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Understanding the physico-chemical basis of transdermal drug delivery using nanomaterials

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Nanoparticles for drug delivery into the skin

Nanoparticles have emerged as important vehicles in drug delivery. Understanding the relationship between their structure and efficiency is central for maximising skin permeation.

Fundamental Research

Systemic drug delivery often takes place through the skin due to its ease of use and better patient compliance. However, the outermost layer of the skin, the stratum corneum (SC) poses a significant barrier to drug application. The SC consists of enucleated dead cells that are surrounded by a lipid matrix, which constitutes a major limitation in the rate of drug diffusion. To maximise drug penetration through the SC, it is vital to comprehend the interaction of drug carriers with SC lipids. Towards this goal, scientists of the EU-funded NANOLEM (Understanding the physico-chemical basis of transdermal drug delivery using nanomaterials) project utilised model lipid membranes, which mimicked many aspects of skin lipid organisation. The primary objective was to investigate the mechanisms involved in the interactions between dermal membranes and nanogels, one of the most effective drug delivery systems. Scientists used N-isopropylacrylamide (NIPAM) as the monomer to generate various nanogels and optimised their size, particle rigidity and transition temperature. The generated nanogels were tested in various skin models based on ceramides, cholesterol and fatty acid mixtures or lipid bilayers. Both neutral and charged nanogels were screened for their efficiency to penetrate these lipid surfaces. Overall, the presence of fatty acids was critical in the formation of complexes and transport of nanogels. As expected, researchers envisage the type of body part and dermal condition to be important in the permeability to nanogels. Next, scientists discovered that the encapsulation efficiency of drugs depended on the structure of nanogels but did not affect nanogel size or morphology. The consensus was that particles with higher hydrophobicity and ability to adapt their conformation were the best candidates for effective transdermal transport. Taken together, the NANOLEM study performed a thorough investigation into nanoparticle-based dermal delivery systems. At the same time, it emphasised the need for future risk assessment of skin exposure to nanoparticles.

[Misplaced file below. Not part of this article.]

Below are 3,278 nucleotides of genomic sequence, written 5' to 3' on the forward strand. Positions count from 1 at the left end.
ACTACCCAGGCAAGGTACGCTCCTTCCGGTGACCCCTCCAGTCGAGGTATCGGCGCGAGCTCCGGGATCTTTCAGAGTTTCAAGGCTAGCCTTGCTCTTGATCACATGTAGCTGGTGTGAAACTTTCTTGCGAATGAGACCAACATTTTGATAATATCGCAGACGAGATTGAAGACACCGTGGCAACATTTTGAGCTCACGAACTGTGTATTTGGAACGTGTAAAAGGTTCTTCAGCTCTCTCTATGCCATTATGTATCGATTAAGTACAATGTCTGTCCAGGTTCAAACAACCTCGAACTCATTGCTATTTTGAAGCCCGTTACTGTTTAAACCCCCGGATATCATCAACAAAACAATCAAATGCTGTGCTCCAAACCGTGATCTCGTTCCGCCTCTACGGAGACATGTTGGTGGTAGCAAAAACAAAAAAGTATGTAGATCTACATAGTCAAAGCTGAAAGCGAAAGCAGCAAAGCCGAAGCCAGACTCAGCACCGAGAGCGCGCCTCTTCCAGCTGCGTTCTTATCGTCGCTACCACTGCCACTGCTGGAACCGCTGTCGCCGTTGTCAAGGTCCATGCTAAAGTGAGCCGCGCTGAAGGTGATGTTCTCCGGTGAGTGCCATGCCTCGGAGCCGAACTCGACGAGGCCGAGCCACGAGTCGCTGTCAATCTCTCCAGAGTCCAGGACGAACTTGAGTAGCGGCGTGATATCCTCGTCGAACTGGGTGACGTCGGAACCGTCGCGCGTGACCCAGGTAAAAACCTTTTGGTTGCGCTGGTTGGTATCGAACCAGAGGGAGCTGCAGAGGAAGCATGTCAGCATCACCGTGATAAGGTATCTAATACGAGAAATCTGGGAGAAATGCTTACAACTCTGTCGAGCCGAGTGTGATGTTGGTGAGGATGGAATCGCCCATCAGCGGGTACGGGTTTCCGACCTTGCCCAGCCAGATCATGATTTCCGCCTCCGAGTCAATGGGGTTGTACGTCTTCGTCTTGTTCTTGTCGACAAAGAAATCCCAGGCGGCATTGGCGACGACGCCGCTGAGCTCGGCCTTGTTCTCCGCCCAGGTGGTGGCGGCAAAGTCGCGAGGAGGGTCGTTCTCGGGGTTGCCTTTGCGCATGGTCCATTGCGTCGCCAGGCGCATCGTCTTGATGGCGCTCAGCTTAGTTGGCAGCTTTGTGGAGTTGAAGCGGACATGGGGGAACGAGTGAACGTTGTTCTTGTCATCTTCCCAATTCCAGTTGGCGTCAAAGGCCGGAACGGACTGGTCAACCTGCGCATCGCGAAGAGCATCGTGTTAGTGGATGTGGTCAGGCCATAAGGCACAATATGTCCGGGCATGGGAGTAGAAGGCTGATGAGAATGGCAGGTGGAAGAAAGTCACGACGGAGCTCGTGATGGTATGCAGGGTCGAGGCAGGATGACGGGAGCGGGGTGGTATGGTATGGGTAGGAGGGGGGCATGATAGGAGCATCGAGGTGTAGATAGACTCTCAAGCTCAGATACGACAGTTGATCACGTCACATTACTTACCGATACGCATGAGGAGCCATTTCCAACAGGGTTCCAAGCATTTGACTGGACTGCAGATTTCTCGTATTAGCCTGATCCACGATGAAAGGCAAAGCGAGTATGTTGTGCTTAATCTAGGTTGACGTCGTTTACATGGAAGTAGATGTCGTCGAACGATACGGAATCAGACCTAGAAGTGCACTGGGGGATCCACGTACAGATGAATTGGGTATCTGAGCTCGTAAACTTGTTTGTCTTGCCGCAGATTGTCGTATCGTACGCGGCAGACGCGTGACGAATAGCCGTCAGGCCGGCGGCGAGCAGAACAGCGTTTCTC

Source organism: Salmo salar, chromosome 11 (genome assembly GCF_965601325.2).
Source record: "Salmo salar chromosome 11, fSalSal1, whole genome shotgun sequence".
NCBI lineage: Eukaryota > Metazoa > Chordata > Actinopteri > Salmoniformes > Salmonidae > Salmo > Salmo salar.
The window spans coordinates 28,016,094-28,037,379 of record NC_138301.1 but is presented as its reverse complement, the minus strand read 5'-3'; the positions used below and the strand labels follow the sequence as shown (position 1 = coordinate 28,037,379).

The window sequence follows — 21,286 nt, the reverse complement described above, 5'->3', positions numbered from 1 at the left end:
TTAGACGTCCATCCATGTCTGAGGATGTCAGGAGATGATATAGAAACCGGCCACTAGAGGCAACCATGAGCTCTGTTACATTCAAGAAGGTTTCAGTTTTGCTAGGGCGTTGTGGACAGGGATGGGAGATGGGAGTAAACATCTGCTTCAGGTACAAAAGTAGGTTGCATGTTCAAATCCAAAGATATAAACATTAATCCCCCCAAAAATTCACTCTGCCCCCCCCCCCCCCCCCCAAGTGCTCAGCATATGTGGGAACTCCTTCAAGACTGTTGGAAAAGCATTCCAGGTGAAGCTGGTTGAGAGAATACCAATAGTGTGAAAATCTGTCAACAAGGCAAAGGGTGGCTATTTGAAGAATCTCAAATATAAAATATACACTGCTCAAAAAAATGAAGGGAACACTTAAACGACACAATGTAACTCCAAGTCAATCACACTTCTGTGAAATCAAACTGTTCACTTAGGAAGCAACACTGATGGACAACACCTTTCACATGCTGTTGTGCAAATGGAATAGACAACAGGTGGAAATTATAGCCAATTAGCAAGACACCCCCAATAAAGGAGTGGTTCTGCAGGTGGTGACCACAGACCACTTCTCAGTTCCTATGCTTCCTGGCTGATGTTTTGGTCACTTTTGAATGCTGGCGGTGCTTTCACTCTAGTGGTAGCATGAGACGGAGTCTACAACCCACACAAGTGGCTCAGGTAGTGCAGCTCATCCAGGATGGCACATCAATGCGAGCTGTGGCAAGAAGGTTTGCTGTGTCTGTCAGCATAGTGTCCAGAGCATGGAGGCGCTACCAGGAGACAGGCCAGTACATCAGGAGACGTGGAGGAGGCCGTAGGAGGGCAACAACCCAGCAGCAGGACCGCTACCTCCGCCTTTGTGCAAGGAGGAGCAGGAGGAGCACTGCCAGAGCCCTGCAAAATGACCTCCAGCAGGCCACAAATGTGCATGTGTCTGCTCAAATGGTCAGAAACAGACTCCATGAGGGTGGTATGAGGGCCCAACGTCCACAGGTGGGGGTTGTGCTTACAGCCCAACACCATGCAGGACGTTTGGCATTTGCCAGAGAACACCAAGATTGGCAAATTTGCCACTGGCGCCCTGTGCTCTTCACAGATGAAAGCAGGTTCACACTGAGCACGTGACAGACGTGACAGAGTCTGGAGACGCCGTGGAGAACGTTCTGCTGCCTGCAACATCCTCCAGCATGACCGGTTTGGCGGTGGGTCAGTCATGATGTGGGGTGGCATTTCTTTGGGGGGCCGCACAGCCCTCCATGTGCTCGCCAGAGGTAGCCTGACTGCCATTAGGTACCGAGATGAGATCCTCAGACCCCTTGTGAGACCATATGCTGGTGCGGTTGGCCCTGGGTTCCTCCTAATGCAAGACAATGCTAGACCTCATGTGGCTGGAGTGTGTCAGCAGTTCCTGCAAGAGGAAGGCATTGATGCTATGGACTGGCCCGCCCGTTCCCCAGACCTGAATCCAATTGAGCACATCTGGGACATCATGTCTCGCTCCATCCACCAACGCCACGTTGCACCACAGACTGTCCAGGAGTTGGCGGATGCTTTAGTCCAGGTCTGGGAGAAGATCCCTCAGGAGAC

Nanoparticles, drug delivery, skin, NANOLEM, N-isopropylacrylamide, nanogel

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